My late grandfather was a tailor from Poland, who with a very thick accent used to walk around and say "shanda for degoyim"...."it's a shanda for degoyim". For years I wondered who this Shanda person was and why did my grandfather always say her name.
It was not until I was a teenager did I understand.

For those not literate in Yiddish, you need to use your google machine to understand.

"A successful musician is one who can buy groceries."

I think it was Billy Joel who said that, but I can't confirm it.

"The known universe" shouldn't be interpreted as "we know the universe." Instead, it means to limit the accompanying statement to be true only for the minute portion of the universe that we know. By analogy, I might say that gorillas are not a factor in any of the known plays of Sophocles. That says nothing about the unknown plays (only 7 of an estimated 120 plays of Sophocles have survived).

One important reason for the decline in the murder rate is much better life-saving technology used by emergency medical people — especially what ambulances have on board. When every minute counts, technology like trauma pants can and do make the difference between life and death. When people got shot, more of them used to bleed to death. Now more people are saved from hypovolemic shock — resulting in a lower murder rate. I heard about it from an NYC emergency room nurse.

Rosco P. Coltrane was going around my head all throughout reading all the comments. Just for fun you should google Pablo Picasso's full name.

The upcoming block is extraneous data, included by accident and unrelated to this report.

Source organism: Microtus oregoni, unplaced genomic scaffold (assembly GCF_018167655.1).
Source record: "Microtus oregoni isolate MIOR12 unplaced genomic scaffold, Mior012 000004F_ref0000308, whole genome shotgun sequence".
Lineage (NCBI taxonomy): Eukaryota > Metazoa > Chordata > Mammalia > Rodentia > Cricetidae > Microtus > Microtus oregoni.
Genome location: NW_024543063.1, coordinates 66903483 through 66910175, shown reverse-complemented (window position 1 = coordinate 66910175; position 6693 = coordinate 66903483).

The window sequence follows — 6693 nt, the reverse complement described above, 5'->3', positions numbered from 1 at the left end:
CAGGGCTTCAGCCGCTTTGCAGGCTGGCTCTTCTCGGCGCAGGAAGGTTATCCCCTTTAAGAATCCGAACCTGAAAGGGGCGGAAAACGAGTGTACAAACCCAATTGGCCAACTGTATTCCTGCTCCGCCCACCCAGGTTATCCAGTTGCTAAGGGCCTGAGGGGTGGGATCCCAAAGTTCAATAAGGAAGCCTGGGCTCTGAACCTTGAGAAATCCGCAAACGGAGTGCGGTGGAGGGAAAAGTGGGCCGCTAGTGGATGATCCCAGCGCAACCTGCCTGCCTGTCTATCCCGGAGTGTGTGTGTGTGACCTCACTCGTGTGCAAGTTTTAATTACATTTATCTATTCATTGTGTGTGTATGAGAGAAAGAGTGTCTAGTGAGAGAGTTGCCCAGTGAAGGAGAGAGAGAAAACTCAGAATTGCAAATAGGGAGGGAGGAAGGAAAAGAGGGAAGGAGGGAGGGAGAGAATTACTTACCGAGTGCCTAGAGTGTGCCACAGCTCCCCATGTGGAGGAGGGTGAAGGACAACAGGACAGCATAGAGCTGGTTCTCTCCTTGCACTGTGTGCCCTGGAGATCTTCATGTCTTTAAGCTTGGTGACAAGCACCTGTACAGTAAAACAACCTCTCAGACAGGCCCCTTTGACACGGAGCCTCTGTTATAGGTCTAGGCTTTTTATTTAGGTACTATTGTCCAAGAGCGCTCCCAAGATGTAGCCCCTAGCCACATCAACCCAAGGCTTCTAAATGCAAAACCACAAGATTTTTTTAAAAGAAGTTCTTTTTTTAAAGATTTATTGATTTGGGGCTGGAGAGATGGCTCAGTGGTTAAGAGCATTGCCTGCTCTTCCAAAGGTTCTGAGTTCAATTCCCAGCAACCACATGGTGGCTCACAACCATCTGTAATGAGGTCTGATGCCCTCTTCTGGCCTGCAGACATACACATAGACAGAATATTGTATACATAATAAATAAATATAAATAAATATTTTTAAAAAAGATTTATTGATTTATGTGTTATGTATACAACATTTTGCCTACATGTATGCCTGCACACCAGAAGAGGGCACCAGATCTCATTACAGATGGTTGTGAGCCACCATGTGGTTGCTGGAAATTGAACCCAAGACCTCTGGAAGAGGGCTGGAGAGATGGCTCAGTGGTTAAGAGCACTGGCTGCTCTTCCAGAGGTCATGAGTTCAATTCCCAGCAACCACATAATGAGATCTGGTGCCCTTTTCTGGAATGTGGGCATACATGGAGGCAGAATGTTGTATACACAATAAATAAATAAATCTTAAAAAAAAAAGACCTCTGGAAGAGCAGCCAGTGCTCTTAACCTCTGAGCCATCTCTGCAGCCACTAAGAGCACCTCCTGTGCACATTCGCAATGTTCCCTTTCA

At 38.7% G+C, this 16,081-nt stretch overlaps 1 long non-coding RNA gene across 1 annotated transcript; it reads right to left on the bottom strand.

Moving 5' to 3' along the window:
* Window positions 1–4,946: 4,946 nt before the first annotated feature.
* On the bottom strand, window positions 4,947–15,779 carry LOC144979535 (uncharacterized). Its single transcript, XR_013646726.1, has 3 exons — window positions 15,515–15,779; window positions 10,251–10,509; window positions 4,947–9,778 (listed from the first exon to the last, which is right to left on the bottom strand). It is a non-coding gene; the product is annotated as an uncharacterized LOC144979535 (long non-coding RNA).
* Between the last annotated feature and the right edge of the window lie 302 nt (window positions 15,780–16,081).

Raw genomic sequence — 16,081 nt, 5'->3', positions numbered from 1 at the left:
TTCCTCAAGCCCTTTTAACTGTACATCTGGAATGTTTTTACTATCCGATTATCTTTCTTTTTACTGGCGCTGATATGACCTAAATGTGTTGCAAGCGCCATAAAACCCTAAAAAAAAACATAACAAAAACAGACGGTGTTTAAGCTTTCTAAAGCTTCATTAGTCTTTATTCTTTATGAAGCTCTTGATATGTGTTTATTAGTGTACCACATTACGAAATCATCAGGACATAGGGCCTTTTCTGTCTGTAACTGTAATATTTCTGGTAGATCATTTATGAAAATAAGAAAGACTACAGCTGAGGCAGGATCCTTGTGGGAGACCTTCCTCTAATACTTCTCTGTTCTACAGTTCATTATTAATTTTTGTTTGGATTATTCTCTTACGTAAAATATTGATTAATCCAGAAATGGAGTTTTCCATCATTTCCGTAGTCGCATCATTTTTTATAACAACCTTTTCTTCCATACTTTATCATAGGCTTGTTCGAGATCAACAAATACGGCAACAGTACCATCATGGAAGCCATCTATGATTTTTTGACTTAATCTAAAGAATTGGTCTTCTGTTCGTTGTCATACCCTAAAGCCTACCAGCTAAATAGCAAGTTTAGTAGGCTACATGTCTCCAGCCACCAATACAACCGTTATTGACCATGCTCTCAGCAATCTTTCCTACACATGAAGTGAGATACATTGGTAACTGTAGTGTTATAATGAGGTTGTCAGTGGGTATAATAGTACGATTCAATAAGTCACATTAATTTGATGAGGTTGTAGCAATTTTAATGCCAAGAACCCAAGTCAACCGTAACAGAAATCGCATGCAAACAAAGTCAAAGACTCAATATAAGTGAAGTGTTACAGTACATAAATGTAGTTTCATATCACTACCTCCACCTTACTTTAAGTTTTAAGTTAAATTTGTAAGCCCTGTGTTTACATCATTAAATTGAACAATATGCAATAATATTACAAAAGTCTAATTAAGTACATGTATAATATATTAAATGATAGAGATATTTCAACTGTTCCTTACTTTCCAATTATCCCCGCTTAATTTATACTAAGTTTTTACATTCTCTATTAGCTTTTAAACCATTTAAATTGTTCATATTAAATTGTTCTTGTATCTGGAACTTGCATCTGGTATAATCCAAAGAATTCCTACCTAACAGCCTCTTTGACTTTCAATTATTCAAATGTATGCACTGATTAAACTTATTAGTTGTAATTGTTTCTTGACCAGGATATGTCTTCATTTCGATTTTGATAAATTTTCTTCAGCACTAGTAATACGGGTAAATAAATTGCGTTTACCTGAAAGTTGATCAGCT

When my wife was pregnant we struck a deal, if a boy I would choose the name, and if a girl, she would . So my son was born and being half russian and half mexican, I chose 2 names, a traditional and popular russian name and the name of one of the aztec emperors.
Funny thing, even in Mexico, people thought his aztec name was russian.

I think the correlation of the time of phase-out of lead and the drop in crime some 20 years later was shown consistently across many jurisdictions, in different US states that eliminated lead in gasoline at different times, and in other nations too, usually with regulation at the national level.
Lead paint is still causing serious harm, though, as discussed in this recent Economist article: <http://econ.st/2D9fjy1>.

Just an addition Paulo Bizarro's comment on the character in Catch 22: The character's name was actually Major Major Major Major. His father named him Major Major Major as a joke, and M3 was given the rank of Major by an IBM machine with a sense of humor, according to Wikipedia. Bob Newhart played the character in the movie, which seems fitting.